10. Love the picnic table story, I think we will try that out in controlled conditions next time we go out and see how it feels as a lesson and reinforcement.

11. No offence intended, we're just using the terms as told to us, but point taken and I kinda like pilot better too for the reasons you said.
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Old 12-01-22, 02:02 PM
  #64  
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Originally Posted by dmwill View Post
Holy amazeballs, thanks for all that! I thought my question was maybe drifting too far off topic, but after reading all that, maybe not.
Yeah, I guess I went a little overboard there. Glad that some of it was useful.

Originally Posted by dmwill View Post
1. She's not and never has been a mountain biker, so perhaps my singletrack adventures need to remain singlebike and we'll continue to enjoy pavement and gravel where we blossom.
Depending on how you both feel about it, there's probably no explicit reason why you can't try some easy mountain biking to see if you can figure it out. Maybe help her learn how to transfer her weight by riding progressively more swoopy gravel. Tell her to think of your hands as hers.

Originally Posted by dmwill View Post
9. We've done lots of announcing to the point it sounds like a running commentary, but she never minds the extra words. Putting her in clipless has cut down on lots of the real tedious stuff (coasting...ok go.....shifting up...etc)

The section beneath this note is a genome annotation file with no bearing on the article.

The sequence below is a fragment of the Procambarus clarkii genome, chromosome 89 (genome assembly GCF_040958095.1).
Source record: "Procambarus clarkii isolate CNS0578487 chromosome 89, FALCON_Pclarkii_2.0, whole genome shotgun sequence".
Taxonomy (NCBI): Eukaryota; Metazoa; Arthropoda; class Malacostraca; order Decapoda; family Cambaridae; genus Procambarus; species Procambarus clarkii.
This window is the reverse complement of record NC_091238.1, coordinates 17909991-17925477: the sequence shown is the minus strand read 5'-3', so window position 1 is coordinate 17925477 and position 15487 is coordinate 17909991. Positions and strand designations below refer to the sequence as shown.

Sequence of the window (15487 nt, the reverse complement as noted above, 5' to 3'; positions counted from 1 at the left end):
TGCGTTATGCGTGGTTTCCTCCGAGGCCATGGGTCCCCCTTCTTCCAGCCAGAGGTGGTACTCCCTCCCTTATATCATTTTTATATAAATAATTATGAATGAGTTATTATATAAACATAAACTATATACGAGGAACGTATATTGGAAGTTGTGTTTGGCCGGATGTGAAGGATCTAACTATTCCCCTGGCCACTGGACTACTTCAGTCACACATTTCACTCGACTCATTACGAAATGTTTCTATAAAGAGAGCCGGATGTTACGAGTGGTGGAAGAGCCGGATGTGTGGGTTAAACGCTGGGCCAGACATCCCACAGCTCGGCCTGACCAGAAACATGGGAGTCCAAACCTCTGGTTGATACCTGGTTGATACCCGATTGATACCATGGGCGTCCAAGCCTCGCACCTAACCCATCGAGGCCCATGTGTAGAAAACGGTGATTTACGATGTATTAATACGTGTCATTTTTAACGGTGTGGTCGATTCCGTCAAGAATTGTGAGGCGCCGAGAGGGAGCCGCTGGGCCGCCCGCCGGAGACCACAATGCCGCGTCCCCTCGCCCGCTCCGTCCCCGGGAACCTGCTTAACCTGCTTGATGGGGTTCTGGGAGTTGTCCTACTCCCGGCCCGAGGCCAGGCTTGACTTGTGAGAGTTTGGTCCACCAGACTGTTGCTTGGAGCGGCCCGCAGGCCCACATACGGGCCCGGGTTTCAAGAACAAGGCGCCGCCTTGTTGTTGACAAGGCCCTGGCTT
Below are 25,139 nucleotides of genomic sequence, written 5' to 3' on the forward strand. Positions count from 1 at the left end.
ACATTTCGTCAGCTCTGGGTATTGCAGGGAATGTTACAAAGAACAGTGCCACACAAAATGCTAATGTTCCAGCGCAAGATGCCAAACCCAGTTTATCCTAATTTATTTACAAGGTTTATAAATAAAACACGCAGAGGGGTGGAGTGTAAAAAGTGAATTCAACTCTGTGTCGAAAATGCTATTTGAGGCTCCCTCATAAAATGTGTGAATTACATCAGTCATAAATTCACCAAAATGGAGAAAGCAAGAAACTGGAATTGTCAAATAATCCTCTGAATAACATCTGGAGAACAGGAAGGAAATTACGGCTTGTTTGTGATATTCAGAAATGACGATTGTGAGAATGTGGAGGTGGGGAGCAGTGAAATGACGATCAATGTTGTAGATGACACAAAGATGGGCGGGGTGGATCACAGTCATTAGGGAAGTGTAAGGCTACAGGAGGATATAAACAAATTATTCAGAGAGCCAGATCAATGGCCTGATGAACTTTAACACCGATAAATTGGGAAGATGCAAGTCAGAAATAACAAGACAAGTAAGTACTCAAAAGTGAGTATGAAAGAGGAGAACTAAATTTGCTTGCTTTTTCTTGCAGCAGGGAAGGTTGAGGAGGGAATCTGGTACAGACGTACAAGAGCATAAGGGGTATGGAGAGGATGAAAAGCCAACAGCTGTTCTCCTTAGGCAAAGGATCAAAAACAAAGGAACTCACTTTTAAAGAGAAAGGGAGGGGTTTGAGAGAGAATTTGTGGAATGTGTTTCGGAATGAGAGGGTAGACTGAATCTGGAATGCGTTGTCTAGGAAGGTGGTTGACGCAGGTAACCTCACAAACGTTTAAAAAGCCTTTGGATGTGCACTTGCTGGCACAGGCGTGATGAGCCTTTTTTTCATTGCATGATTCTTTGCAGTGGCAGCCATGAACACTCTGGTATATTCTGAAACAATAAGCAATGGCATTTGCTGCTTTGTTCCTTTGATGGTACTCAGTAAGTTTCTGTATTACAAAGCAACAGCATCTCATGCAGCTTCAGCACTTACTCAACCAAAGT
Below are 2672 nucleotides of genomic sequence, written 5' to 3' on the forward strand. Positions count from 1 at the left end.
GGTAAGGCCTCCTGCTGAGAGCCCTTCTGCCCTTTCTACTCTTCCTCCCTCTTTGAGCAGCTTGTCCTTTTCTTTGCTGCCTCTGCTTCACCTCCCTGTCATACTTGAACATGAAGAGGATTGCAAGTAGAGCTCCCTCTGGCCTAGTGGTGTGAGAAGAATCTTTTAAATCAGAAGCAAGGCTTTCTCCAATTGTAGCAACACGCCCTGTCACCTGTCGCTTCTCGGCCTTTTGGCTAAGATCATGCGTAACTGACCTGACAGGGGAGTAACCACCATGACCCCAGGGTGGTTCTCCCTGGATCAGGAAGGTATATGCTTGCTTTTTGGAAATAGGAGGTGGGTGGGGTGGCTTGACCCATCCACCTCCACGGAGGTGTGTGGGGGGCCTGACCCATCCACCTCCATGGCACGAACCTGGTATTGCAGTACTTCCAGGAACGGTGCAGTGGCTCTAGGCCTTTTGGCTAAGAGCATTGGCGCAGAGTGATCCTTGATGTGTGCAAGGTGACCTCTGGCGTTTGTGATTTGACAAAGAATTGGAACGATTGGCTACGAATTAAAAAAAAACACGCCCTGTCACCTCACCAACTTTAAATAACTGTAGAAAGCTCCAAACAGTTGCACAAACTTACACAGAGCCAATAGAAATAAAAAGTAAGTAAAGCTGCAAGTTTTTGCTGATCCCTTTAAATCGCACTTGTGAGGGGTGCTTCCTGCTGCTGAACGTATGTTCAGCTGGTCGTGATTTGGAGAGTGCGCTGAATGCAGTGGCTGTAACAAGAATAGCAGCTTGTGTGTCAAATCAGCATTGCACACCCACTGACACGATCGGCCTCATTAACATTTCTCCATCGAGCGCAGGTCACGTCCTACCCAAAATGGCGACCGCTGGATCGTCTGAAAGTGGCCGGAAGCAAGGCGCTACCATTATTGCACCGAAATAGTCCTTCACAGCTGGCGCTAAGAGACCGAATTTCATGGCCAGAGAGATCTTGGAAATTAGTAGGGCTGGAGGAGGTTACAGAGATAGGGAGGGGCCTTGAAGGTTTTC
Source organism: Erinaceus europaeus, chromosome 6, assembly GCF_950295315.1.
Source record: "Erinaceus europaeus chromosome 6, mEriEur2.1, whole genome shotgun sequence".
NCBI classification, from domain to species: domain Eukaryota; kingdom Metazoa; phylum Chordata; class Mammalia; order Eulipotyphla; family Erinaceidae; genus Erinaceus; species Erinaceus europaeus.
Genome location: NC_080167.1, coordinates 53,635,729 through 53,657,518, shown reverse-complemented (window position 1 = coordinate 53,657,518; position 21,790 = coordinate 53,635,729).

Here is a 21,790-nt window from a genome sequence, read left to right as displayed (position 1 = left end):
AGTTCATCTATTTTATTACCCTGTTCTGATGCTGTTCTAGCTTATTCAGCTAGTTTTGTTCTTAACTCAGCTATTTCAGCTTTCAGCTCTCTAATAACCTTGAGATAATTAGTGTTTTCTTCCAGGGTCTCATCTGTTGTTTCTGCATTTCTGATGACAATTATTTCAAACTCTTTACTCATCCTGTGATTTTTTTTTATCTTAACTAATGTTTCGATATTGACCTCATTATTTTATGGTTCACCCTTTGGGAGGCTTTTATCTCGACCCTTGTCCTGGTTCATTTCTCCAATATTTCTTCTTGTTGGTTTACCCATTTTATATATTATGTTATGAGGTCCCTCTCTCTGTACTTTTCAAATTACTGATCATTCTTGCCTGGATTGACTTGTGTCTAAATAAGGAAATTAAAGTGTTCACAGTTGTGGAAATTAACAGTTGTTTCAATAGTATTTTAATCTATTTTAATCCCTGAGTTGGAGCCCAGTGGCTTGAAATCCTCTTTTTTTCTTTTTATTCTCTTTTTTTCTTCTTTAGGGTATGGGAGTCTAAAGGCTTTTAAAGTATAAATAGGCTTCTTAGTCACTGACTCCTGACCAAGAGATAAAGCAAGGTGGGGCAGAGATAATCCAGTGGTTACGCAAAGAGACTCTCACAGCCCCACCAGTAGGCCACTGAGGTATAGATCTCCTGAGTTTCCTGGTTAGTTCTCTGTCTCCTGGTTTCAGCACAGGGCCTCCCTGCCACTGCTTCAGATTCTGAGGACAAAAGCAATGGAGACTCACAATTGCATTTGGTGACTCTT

If she appreciates it, you're probably doing it right. Especially as you're building skills, more communication is generally better.

Originally Posted by dmwill View Post
11. No offence intended, we're just using the terms as told to us, but point taken and I kinda like pilot better too for the reasons you said.
I was really taking a tangent to rant about the common usage--not to you. Sorry for getting sidetracked.
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Old 12-12-22, 02:04 PM
  #65  
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The thing I wasn't expecting is how much more of a mental load piloting a tandem is, my stoker has had brain surgery and having to navigate and coordinate our efforts leaves me mentally tired. Things that you do solo without thinking such as changing to a lower gear when slowing for a junction or traffic lights, or clipping in, all seem to ad up on a long ride.